Six Marines are in critical condition and another six are in serious condition after their amphibious-assault vehicle caught fire Wednesday morning while training at Camp Pendleton, the Marine Corps said.
Fifteen Marines assigned to the 1st Marine Division at the southern California base were injured in the incident, and eight of those were evacuated to the burn center at University of California San Diego Health, a 1st Marine Division statement said. Of those eight, three are listed as critical and five as serious.
Four Marines were sent to the University of California Irvine Medical Center, the statement said. Three of those are critical and the other is in serious condition.
An Assault Amphibious Vehicle belonging to India Company, Battalion Landing Team, 3rd Battalion, 5th Marines, sits surfside at Freshwater Beach during water recovery training as part of Exercise Talisman Saber 17, Shoalwater Bay Training Area, Queensland, Australia, July 22, 2017.U.S. Marine Corps photo
One Marine has been taken to Scripps Memorial Hospital La Jolla and is in stable condition, the statement added. Two Marines are being treated at Naval Hospital Camp Pendleton with minor injuries.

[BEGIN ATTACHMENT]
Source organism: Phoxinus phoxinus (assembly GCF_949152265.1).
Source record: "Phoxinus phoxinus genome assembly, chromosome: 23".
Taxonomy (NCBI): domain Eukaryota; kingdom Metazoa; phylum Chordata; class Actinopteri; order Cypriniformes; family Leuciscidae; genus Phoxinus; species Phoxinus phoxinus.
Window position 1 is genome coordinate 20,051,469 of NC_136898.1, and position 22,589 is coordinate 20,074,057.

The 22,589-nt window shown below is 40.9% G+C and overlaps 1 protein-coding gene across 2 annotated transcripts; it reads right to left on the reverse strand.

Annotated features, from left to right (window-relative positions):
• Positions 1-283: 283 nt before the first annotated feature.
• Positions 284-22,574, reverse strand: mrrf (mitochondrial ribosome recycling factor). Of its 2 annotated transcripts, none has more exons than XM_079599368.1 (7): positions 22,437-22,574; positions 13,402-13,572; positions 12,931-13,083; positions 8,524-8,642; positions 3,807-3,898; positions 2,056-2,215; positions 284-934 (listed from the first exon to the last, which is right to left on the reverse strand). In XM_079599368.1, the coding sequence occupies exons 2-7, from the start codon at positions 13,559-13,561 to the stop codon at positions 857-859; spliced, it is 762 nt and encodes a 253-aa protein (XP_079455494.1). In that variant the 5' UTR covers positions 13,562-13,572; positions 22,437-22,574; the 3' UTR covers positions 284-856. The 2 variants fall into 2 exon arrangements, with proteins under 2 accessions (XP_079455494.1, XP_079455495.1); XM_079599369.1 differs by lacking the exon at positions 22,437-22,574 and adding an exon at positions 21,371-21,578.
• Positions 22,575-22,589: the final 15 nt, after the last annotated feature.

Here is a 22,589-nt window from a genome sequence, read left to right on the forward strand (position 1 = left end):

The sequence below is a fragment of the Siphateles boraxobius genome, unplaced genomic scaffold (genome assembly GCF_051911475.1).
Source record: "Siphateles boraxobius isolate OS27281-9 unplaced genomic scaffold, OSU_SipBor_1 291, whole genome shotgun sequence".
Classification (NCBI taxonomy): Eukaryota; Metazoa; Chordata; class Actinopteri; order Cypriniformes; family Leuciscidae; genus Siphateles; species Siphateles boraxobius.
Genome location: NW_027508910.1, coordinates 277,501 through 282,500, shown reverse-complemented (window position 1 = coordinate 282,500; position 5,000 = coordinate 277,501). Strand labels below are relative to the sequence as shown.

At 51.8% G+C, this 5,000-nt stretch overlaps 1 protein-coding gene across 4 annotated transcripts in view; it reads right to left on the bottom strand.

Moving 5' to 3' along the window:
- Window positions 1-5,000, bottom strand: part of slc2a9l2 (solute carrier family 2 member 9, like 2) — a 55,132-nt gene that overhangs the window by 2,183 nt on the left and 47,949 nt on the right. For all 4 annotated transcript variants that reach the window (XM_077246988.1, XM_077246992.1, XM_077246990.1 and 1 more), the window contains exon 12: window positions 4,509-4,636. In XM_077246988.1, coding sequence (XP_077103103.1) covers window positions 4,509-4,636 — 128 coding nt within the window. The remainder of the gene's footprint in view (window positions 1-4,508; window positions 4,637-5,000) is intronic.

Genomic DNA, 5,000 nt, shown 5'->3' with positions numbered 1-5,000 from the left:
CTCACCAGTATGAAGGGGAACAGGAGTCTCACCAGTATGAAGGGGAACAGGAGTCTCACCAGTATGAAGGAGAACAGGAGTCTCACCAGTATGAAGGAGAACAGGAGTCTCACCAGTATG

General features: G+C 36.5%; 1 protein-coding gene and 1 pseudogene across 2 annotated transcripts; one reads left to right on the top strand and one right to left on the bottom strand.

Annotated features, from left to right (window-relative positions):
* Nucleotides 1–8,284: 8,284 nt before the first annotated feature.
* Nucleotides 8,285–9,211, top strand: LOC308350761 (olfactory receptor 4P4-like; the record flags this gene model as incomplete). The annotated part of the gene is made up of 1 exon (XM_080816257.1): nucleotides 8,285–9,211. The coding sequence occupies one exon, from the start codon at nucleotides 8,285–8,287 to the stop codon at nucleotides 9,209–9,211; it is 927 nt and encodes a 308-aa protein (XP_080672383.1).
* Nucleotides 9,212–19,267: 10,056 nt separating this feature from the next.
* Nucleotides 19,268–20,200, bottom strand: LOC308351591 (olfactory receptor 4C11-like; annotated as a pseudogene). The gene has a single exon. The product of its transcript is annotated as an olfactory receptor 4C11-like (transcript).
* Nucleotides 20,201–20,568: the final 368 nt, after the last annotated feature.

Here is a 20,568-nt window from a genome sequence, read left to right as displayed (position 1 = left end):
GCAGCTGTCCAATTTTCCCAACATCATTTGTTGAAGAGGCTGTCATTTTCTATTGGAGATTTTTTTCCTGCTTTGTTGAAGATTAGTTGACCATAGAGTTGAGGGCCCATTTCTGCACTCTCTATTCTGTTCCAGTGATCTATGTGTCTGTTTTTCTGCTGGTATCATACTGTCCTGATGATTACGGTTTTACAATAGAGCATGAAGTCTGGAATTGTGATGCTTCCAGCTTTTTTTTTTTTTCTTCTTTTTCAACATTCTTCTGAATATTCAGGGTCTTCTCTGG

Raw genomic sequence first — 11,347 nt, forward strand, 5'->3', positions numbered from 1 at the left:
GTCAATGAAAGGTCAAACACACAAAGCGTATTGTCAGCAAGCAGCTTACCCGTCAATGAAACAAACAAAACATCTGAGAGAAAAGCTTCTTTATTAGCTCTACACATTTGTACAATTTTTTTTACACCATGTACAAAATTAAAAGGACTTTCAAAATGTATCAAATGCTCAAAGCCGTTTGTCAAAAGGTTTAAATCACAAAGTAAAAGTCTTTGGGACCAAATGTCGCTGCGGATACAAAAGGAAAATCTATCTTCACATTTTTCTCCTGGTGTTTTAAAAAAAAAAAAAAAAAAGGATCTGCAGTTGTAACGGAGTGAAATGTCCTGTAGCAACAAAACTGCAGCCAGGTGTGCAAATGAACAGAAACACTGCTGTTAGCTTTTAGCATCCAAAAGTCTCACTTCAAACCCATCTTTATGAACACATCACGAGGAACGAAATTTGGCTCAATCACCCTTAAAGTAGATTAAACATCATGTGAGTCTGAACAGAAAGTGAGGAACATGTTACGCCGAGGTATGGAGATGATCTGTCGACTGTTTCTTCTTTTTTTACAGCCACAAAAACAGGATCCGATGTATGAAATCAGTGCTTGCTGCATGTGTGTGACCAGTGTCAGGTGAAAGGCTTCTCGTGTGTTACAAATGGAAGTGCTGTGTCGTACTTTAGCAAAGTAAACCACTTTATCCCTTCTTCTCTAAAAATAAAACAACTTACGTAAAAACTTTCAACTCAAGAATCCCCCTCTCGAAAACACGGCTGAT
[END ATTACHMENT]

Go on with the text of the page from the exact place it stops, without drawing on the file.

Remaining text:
It was not immediately clear what caused the fire, which happened on land, but authorities were investigating, said 1st Lt. Paul Gainey, a division spokesman. The Marines were conducting a combat readiness evaluation as part of scheduled battalion training when the incident happened about 9:33 a.m. local time.
“Our thoughts and prayers are with the Marines and their families as they receive medical care,” Gainey said.
An amphibious-assault vehicle, or AAV-7, is a 30-ton, armored vehicle designed to carry Marines and their equipment from Navy amphibious-assault ships onto land and into combat. The tracked vehicles, known to Marines as “amtracks,” feature a large boat hull-shaped front end that helps them maneuver through water. They can carry up to 28 Marines at a time.
Benjamin Franklin nailed it when he said, "Fatigue is the best pillow." True story, Benny. There's nothing like pushing your body so far past exhaustion that you'd willingly, even longingly, take a nap on a concrete slab.
The bigger and faster electromagnetic weapons elevator on the new
aircraft carrier Gerald R. Ford is finally ready for use, an achievement the Navy called a "major milestone" for the program and other Ford-class carriers to be built in the future.
Navy Secretary Richard V. Spencer said earlier this month that he had bet his job on getting all the Ford's elevators to work, telling President Donald Trump that the project would be done by this summer "or you can fire me."
Airman 1st Class Isaiah Edwards has been sentenced to 35 years in prison after a military jury found him guilty of murder in connection with the death of a fellow airman in Guam, Air Force officials announced on Tuesday.